Aishling Moloney holds aloft the cup after Tipperary's win in the All Ireland intermediate championship final
With two TG4 All-Ireland Intermediate medals in her pocket from a four-year inter-county career, Tipperary’s Aishling Moloney wants to cement her county’s place in the senior ranks in 2020.
A stylish victory over Meath in the All-Ireland final was followed closely by Moloney being named Intermediate Player of the Year, but this year her main aims are targeted a little closer to home. The team goals of maintaining their place in the Lidl Division 1 and TG4 Senior Championship are clear, but it is the promotion of the ladies’ game in the county that Moloney is focused on.
She remembers Tipp’s first home game after they gained promotion to the Senior Championship in 2018, when an estimated 2,000 people crammed into Arfinnan for a Munster championship game against Cork. And with the Rebels providing the opposition in their opening home game of the Lidl national league, Moloney wants to see the county out in force again at the start of February.
“I remember that day we played Cork and we had about 2,000 at the game. It was massive for us. It attracted a massive crowd,” said 21-year-old Moloney.
“Cork in general are great, and with it being our first match against one of the best teams that will ever play the game, that attracted the crowd. The hype has increased since then I hope we’ll see a bigger crowd again when Cork come.
“Even since I started playing there is definitely a massive difference, even in terms of younger girls in Tipperary. They are definitely more aware of what’s going on and when we’re playing games. It has come on an awful lot and that is due to TG4 and Lidl and for what they have done for Ladies football and the promotion that has been done.
“We are getting big crowds at All-Ireland finals and semi-finals, but the attendance at some other games aren’t hectic. I think more emphasis has to be put on it from the counties to encourage younger girls to go and support their own teams.
“Women need to start supporting women too. You’ll always see parents bringing younger girls and boys to the men’s games but they rarely bring the young girls to the girls’ games. For them it’s great to have role models in both codes, men and women.”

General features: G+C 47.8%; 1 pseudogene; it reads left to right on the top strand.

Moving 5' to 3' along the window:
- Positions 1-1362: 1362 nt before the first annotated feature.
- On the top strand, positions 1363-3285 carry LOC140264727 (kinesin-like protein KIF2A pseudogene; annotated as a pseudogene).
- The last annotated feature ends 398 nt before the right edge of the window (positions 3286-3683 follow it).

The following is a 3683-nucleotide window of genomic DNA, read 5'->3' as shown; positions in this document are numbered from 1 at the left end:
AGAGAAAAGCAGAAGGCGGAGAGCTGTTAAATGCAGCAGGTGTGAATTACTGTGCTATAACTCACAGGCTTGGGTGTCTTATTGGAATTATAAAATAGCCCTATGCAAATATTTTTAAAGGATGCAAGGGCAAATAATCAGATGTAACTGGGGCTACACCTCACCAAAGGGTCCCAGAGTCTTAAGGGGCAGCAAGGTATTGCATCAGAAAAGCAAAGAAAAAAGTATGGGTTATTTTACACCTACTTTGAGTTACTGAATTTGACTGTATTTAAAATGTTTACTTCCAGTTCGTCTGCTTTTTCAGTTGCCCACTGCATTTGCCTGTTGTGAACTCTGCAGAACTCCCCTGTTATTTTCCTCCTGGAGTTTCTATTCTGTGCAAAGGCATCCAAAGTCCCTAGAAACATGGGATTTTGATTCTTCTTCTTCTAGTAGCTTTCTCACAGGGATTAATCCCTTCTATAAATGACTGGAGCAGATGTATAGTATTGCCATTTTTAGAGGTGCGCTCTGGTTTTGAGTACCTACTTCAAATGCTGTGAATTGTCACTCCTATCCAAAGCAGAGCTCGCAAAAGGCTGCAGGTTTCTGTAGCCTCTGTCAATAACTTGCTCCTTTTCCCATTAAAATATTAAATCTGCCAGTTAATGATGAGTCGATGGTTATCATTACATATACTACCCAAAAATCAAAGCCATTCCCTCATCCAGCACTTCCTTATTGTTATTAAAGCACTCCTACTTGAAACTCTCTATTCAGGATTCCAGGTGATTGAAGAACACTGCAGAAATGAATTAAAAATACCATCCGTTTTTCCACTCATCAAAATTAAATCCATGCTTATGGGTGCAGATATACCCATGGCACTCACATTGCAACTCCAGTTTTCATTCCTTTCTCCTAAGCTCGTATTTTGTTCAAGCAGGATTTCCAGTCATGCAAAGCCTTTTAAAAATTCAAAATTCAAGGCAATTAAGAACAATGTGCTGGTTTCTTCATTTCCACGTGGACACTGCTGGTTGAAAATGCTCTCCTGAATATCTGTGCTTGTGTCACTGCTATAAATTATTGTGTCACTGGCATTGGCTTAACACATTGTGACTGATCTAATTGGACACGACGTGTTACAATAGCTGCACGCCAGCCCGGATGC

Lidl Division 2 champions in 2018, Tipp maintained their spot in the top flight last year, but this season the aim is for them to be competitive and win a few more games. They start off with an away game against All-Ireland champions Dublin, and despite the daunting challenge Moloney thinks her side will be competitive.
“It’s a test, they’re All-Ireland champions but we can’t really go at them half-hearted. We need to go at them and be the best we can.
“Once we stay up in Division 1 and compete at that level this year I think we’ll be satisfied. We are not really fearing those teams any more. We are a senior team now so we have to start stepping up to the mark a bit.
“Maybe this year we have to do more than stay up. We just about scraped it last year, but if we can do a bit better we’ll be fairly satisfied with ourselves.”
The Cahir club player is in the third year of her Physical Education with Biology degree at DCU, and after captaining the college to O’Connor Cup glory in 2018, reclaiming that trophy from UL’s grasp is one of her short-term targets.
Due to her studies and her hunger to play for the county team, Moloney has swatted aside several approaches from AFL teams, but down the line she intends on trying the sport. Her education is top of the list for now.
“Right now I’m enjoying college life and we’ll see after that where the world is going to take me.
“I have been approached by a few AFL clubs about going over, but it is not something that suits me at the minute in terms of college and the way Tipp are going. But I want to at some stage do a bit of travelling, see a bit of the world and maybe after that I’ll think of heading over there.
“The girls seem to pick up the skills fairly easily. They’re all starting over there so it’s a good sign that the standard of Ladies football can transfer into a professional sport.
“But for me I enjoy working with kids and there is a massive deal now about obesity and mental health so I’d love to be able to play a role in all of that with younger children. I want to try to be an influence on them and lead them in the right direction.”